The Causes of Bladder Control Problems

Bladder control is based on a delicate relationship between the nervous system and the muscles surrounding the bladder. Your body retains urine by tightening small muscles around the base of your bladder, and a set of nerves continually signal whether your bladder is full or empty. Any interference in this system can potentially lead to bladder control problems.

Neurological Causes: "Neurogenic Bladder"

Many bladder control issues are caused by disruptions to the nervous system and are classified as Neurogenic Bladder. If the signals that control the muscles around the bladder are interrupted, due to disease or injury, the bladder can become release urine unintentionally. Disrupted signals can also make your body may feel that your bladder is full when it is actually empty (or vice-versa).

Some of the factors that can interfere with this communication are:

  • side effects of certain medications
  • a post-surgical reaction
  • diabetes
  • infections, including spinal cord or brain infections
  • irradiation
  • excessive consumption of caffeine or alcohol

Structural Causes

Bladder control problems can also stem from conditions in the tissues surrounding the bladder. If the related muscles and glands are weakened, swollen or simply positioned incorrectly, then the ability to retain urine can be compromised. Some of the structural factors that can contribute to bladder problems are:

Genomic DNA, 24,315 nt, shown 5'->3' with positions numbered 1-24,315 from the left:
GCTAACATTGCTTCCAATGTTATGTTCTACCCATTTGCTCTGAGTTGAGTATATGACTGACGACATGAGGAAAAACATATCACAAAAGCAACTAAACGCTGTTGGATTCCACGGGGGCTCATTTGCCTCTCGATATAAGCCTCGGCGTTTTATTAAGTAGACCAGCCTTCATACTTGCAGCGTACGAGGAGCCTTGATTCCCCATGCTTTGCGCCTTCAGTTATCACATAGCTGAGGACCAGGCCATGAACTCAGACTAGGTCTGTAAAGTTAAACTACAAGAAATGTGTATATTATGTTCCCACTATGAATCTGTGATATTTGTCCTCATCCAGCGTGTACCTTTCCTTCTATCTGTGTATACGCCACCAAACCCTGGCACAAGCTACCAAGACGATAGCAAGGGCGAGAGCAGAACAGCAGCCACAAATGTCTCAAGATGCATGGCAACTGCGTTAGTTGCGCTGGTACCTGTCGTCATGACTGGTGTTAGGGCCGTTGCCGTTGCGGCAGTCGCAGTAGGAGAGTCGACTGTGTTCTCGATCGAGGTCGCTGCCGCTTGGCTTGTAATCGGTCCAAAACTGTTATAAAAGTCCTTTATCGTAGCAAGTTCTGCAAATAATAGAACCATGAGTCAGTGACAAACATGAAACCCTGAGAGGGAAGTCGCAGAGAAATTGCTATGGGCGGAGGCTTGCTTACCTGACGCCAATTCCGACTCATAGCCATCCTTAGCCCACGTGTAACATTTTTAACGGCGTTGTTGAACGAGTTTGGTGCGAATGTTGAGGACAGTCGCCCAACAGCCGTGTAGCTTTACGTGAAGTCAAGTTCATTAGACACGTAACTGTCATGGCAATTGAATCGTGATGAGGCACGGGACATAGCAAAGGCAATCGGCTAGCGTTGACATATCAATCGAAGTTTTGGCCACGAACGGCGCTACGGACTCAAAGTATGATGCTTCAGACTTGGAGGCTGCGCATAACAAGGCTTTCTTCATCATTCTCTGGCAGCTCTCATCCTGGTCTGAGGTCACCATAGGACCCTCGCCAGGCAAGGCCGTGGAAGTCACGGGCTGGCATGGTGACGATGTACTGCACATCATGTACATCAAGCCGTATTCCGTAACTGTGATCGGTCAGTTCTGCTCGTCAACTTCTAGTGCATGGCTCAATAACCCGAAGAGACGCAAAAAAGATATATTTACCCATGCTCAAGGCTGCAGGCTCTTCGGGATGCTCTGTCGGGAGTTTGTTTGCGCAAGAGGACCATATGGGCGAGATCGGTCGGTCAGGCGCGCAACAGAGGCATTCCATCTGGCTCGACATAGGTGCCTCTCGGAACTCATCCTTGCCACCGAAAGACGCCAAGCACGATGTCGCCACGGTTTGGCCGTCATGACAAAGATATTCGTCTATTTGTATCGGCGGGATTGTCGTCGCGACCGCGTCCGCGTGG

• physical strain or stress
  • pregnancy or recent childbirth
  • side effects of certain medications
  • bladder irritation from a vaginal or urinary tract infection
  • constipation
  • a disorder affecting the muscles, including multiple sclerosis, Parkinson's disease, spinal cord injury or stroke
  • a post-surgical reaction
  • pelvic-floor problems
  • an enlarged prostate

Psychological Causes

Your emotional and psychological state can have some effect on the physical systems that maintain bladder control, which worsens as bladder control problems worsen. Some women who suffer trauma or surgery to the pelvic region are more likely to keep their pelvic muscles chronically tense. Over time, this weakens the body's signals from the bladder to the brain and makes only the most urgent of sensations that the bladder is full perceptible.

Learn more about the potential consequences of bladder control problems.

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